While neighbouring states switched over to machines to increase their coir-production, Kerala still clung on to traditional manufacturing methods.

Its glory long lost Keralas traditional coir sector fears its end is nearAll photos by Sreekesh Raveendran Nair
news Local Issue Monday, January 23, 2017 - 14:29

About 12 kilometres from Varkala lies Chirayinkeezhu, where the backwaters of Anchuthengu and the Vamanapuram River meet. Located in Thiruvananthapuram, this picturesque taluk has always been known for its traditional coir industry.

There were almost 60 coir-manufacturing cooperative societies functioning out of Chirayinkeezhu till just a few years ago. But now, the number has literally halved, as the remaining half lies shut.

 While neighbouring states switched over to machines to increase their coir-production, Kerala still clung on to traditional manufacturing methods.

As per reports, Rs.300 crore worth coir-fibre is annually exported to China from Tamil Nadu, which uses the said turnover to purchase advanced machinery that in turn enables the state to flood markets with coir-products at cheap rates.

Going by old records, Kerala has around 4,00,000-odd workers working in the coir sector supported by the state government. The Coir Workers Union Thiruvananthapuram president G. Sugunan told The News Minute that almost 50% of workers in the district were however forced to quit the sector due to apathy shown by authorities:

“Even in this age of inflation, a coir-worker earns a paltry sum of Rs 250-300 as his/her daily wages. With most of them mired in sheer poverty, there is an urgent need to increase their minimum wages.”

68-year old Thankamma comes to work well after her retirement age has passed, as she is not eligible for pension.

“Every month they deduct a fixed amount from our daily wages, saying we will get it as a monthly pension of Rs. 1000, once we retire. I am yet to get it even once after retirement. I was left with no choice but to start working again. I do it on a temporary basis these days, as I suffer from a lot of physical ailments. I have no idea when I shall be able to finally take some rest. If only they give me pension, will I be able to at least renovate my one-room house,” says Thankamma.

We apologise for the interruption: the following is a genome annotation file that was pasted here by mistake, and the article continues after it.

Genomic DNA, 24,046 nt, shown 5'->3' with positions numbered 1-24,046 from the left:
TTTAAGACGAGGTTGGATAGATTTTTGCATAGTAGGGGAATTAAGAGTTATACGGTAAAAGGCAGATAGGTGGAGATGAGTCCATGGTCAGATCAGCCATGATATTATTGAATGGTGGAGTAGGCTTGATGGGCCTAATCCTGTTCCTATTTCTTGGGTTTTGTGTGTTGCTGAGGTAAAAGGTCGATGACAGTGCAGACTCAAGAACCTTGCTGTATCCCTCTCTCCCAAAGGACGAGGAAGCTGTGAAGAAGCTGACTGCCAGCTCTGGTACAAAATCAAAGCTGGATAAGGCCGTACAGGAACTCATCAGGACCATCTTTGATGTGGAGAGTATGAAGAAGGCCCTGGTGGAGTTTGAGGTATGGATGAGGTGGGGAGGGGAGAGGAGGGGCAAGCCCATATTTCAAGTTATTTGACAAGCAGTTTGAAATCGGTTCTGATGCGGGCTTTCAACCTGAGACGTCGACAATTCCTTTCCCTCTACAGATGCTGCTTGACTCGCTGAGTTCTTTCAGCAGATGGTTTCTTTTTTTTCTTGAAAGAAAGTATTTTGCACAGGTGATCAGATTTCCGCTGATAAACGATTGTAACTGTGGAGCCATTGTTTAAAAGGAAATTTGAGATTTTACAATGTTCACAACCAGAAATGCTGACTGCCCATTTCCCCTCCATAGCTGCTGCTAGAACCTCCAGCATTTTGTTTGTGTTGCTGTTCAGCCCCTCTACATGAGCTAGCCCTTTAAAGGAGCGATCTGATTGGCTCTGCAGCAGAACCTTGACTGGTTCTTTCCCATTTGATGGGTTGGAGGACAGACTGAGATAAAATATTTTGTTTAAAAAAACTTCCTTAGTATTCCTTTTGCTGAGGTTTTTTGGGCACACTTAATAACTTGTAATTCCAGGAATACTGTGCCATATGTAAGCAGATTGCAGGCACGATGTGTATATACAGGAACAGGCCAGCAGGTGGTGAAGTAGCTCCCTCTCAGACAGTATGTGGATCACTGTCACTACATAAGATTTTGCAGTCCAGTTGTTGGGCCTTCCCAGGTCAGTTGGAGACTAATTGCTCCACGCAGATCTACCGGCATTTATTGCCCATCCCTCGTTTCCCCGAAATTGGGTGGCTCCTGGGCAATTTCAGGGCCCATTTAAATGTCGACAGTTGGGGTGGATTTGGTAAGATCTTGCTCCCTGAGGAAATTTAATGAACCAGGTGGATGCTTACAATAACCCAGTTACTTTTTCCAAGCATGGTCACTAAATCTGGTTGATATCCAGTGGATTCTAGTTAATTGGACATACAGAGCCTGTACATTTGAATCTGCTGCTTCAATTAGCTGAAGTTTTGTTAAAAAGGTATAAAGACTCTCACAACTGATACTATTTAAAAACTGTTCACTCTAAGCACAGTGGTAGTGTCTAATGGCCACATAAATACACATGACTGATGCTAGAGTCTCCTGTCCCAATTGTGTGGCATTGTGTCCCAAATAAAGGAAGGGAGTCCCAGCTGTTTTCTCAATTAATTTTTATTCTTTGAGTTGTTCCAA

Ashokan -secretary of the Aanathlavattom Coir Cooperative Society in Chirayinkeezhu- says that demonetisation has only served to further worsen the existing mess in the sector.

“Earlier, we used to hand them their daily wages in person. But after demonetisation, it now gets credited in the bank. Most of them being old, they are still learning to use the ATM. If they opt to withdraw it directly from the bank, they end up foregoing a day’s wage, since they cannot then report for work in time. Missing work for even a day entails a huge monetary loss for these poor people,” remarks Ashokan.

According to him, about 60% of coir- workers in Chirayinkeezhu are aged above 50. “It is hence very difficult for them to get a hang of all these cashless transaction methods. So they opt to go the bank instead,” he adds.

The loss of an entire tradition is what makes it a matter of such grave concern, claims Ashokan: “A job in the coir sector is not just a job alone, but the carrying forward of a tradition. Thousands of traditional labourers have lost their jobs, and nothing is being done about it.”

Responding to the issue, state Finance Minister Dr. Thomas Isaac told Manorama News that the CoirFed (a Kerala government enterprise) plans to buy all that is produced by the state coir industry.

“The government will ensure at least 200 days of work for labourers in the state coir-sector. The losses incurred till date will be borne by the government. We also plan to bring in machines for better production. And pension matters will be resolved in the coming budget session," the Minister promised.

 

All photos by Sreekesh Raveendran Nair

 

 

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